Study

The effects of silvicultural disturbances on the diversity of seed-producing plants in the boreal mixedwood forest

  • Published source details Bell F.W. & Newmaster S.G. (2002) The effects of silvicultural disturbances on the diversity of seed-producing plants in the boreal mixedwood forest. Canadian Journal of Forest Research, 32, 1180-1191.

Actions

This study is summarised as evidence for the following.

Action Category

Use selective thinning after restoration planting

Action Link
Forest Conservation
  1. Use selective thinning after restoration planting

    A replicated, paired sites study in 1993-1998 in boreal forest in Ontario, Canada (Bell & Newmaster 2002) found that cutting of non-coniferous species following planting conifer tree species increased the cover, but not herbaceous species richness; increased species richness but not cover of grasses; decreased the abundance but not species richness of trees. Percentage cover of herbaceous species was higher in cut than in control plots while their species richness was similar (55 vs 44%, 70 vs 69 species). Species richness of grasses was higher in cut than in control plots while their percentage cover was similar (12 vs 8 species, 15 vs 11%). Species richness and percentage cover of trees 2-10 m were lower in cut than in control plots (15 vs 24 species and 19 vs 29% respectively). For trees 0.5-2 m percentage cover was lower in cut than in control plots while species richness was similar between treatments (50 vs 66%, 39 vs 42 species). Species richness and percentage cover of trees <0.5 m were similar in cut and control plots (44 vs 48 species and 44 vs 43%). Two cutting treatment (chain saw cutting and mechanical brush cutting) and one control plots (4-12 ha) were replicated in four blocks, which had previously been clearcut and planted with white spruce Picea glauca and black spruce Picea mariana 3-4 years before herbicide treatments. Monitoring was five years after treatment.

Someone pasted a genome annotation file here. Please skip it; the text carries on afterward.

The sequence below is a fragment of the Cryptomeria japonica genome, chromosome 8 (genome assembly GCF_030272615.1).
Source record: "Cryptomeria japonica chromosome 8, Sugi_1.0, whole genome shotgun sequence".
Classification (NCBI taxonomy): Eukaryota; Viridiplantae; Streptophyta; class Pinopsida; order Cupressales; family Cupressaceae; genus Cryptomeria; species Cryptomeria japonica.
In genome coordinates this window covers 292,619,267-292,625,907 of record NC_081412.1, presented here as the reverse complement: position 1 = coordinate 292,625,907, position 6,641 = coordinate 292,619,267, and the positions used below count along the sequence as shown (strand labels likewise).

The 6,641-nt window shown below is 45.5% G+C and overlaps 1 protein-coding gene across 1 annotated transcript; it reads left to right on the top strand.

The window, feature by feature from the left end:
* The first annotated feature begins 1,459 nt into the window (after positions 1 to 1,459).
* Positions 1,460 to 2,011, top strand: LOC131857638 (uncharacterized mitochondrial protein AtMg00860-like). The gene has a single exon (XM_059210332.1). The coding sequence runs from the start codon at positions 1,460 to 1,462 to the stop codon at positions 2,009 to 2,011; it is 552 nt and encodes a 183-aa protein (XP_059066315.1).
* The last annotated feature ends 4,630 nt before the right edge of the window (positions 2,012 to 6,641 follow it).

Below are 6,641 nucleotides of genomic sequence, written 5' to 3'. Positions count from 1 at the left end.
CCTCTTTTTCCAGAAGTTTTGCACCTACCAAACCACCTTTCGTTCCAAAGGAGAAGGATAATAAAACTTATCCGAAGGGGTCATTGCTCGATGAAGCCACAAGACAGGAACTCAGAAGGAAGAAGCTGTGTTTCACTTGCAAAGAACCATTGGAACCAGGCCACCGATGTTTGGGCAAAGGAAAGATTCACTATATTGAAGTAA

Output references
What Works 2021 cover

What Works in Conservation

What Works in Conservation provides expert assessments of the effectiveness of actions, based on summarised evidence, in synopses. Subjects covered so far include amphibians, birds, mammals, forests, peatland and control of freshwater invasive species. More are in progress.

More about What Works in Conservation

Download free PDF or purchase
The Conservation Evidence Journal

The Conservation Evidence Journal

An online, free to publish in, open-access journal publishing results from research and projects that test the effectiveness of conservation actions.

Read the latest volume: Volume 18

Go to the CE Journal

Discover more on our blog

Our blog contains the latest news and updates from the Conservation Evidence team, the Conservation Evidence Journal, and our global partners in evidence-based conservation.


Who uses Conservation Evidence?

Meet some of the evidence champions

Endangered Landscape Programme Red List Champion - Arc Kent Wildlife Trust The Rufford Foundation Save the Frogs - Ghana Bern wood Supporting Conservation Leaders National Biodiversity Network Sustainability Dashboard Frog Life The international journey of Conservation - Oryx British trust for ornithology Cool Farm Alliance UNEP AWFA Butterfly Conservation People trust for endangered species Vincet Wildlife Trust